this, I have published somewhere about sixty volumes, some upon subjects
requiring much special research. And what time do you think, as a
general rule, I have devoted to study, to reading, and writing? Not more
than three hours a day; and, when Parliament is sitting, not always
that. But then, during these three hours, I have given my whole
attention to what I was about."

"The things that are crowded out of a life are the test of that life.
Not what we would like, but what we long for and strive for with all our
might we attain."

"One great cause of failure of young men in business," says Carnegie,
"is lack of concentration. They are prone to seek outside investments.
The cause of many a surprising failure lies in so doing. Every dollar of
capital and credit, every business-thought, should be concentrated upon
the one business upon which a man has embarked. He should never scatter
his shot. It is a poor business which will not yield better returns for
increased capital than any outside investment. No man or set of men or
corporation can manage a business-man's capital as well as he can manage
it himself. The rule, 'Do not put all your eggs in one basket,' does not
apply to a man's life-work. Put all your eggs in one basket and then
watch that basket, is the true doctrine--the most valuable rule of all."

"A man must not only desire to be right," said Beecher, "he must _be_
right. You may say, 'I wish to send this ball so as to kill the lion
crouching yonder, ready to spring upon me. My wishes are all right, and
I hope Providence will direct the ball.' Providence won't. You must do
it; and if you do not, you are a dead man."

The ruling idea of Milton's life and the key to his mental history is
his resolve to produce a great poem. Not that the aspiration in itself
is singular, for it is probably shared in by every poet in his turn. As
every clever schoolboy is destined by himself or his friends to become
Lord-Chancellor, and every private in the French army carries in his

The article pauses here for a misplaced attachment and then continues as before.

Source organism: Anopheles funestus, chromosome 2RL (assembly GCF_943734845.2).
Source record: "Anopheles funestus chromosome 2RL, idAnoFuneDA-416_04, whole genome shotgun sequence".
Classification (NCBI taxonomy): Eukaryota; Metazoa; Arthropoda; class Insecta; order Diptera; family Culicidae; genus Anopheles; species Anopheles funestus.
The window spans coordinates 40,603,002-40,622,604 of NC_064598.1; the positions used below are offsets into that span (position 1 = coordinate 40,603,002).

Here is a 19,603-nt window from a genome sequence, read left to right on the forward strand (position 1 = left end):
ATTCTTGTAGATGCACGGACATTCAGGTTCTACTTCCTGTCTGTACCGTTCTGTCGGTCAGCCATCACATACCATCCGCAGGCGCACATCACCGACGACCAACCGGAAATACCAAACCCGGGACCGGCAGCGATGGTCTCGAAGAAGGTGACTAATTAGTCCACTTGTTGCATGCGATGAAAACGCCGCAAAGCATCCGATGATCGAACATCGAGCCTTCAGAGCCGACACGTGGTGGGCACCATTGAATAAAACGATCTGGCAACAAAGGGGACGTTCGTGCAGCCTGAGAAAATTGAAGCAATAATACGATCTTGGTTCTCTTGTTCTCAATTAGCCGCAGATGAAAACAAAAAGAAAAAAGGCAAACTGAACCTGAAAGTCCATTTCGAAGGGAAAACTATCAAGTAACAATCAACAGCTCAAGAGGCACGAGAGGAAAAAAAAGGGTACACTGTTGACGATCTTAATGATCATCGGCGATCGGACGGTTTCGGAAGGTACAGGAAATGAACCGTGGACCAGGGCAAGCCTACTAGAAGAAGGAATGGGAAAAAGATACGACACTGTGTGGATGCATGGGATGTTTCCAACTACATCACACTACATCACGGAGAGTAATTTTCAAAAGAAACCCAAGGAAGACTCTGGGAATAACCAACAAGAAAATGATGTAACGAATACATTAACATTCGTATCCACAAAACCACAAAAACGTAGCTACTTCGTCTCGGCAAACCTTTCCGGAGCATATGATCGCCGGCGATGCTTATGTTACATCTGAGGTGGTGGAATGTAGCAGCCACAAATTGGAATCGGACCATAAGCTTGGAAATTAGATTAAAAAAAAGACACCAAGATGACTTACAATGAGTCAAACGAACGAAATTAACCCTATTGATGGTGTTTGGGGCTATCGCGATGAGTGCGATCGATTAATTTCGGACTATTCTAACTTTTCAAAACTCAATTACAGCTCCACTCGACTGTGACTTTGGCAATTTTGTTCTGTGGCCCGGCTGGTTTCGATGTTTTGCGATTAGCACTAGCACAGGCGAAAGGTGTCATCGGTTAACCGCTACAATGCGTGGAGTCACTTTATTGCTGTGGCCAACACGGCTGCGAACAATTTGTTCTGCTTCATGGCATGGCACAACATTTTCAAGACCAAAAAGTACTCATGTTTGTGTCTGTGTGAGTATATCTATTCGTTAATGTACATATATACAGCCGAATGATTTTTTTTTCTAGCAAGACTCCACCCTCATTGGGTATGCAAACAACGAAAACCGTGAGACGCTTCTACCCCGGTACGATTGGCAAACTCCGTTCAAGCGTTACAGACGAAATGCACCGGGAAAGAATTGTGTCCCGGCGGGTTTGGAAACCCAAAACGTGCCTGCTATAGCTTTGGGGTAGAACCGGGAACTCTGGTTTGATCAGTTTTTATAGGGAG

haversack the baton of a marshal, so it is a necessary ingredient of the
dream of Parnassus that it should embody itself in a form of surpassing
brilliance. What distinguishes Milton from the crowd of youthful
literary aspirants, _audax juventa_, is his constancy of resolve. He not
only nourished through manhood the dream of youth, keeping under the
importunate instincts which carry off most ambitions in middle life into
the pursuit of place, profit, honor--the thorns which spring up and
smother the wheat--but carried out his dream in its integrity in old
age. He formed himself for this achievement and no other. Study at home,
travel abroad, the arena of political controversy, the public service,
the practice of the domestic virtues, were so many parts of the
schooling which was to make a poet.

Bismarck adopted it as the aim of his public life "to snatch Germany
from Austrian oppression," and to gather round Prussia, in a North
German Confederation, all the states whose tone of thought, religion,
manners and interest "were in harmony with those of Prussia." "To attain
this end," he once said in conversation, "I would brave all
dangers--exile, the scaffold itself. What matter if they hang me,
provided the rope with which I am hung binds this new Germany firmly to
the Prussian throne?"

It is related of Greeley that, when he was writing his "American
Conflict," he found it necessary to conceal himself somewhere, to
prevent constant interruptions. He accordingly took a room in the Bible
house, where he worked from ten in the morning till five in the
afternoon, and then appeared in the sanctum, seemingly as fresh as ever.

Cooper Institute is the evening school which Peter Cooper, as long ago
as 1810, resolved to found some day, when he was looking about as an
apprentice for a place where he could go to school evenings. Through all
his career in various branches of business he never lost sight of this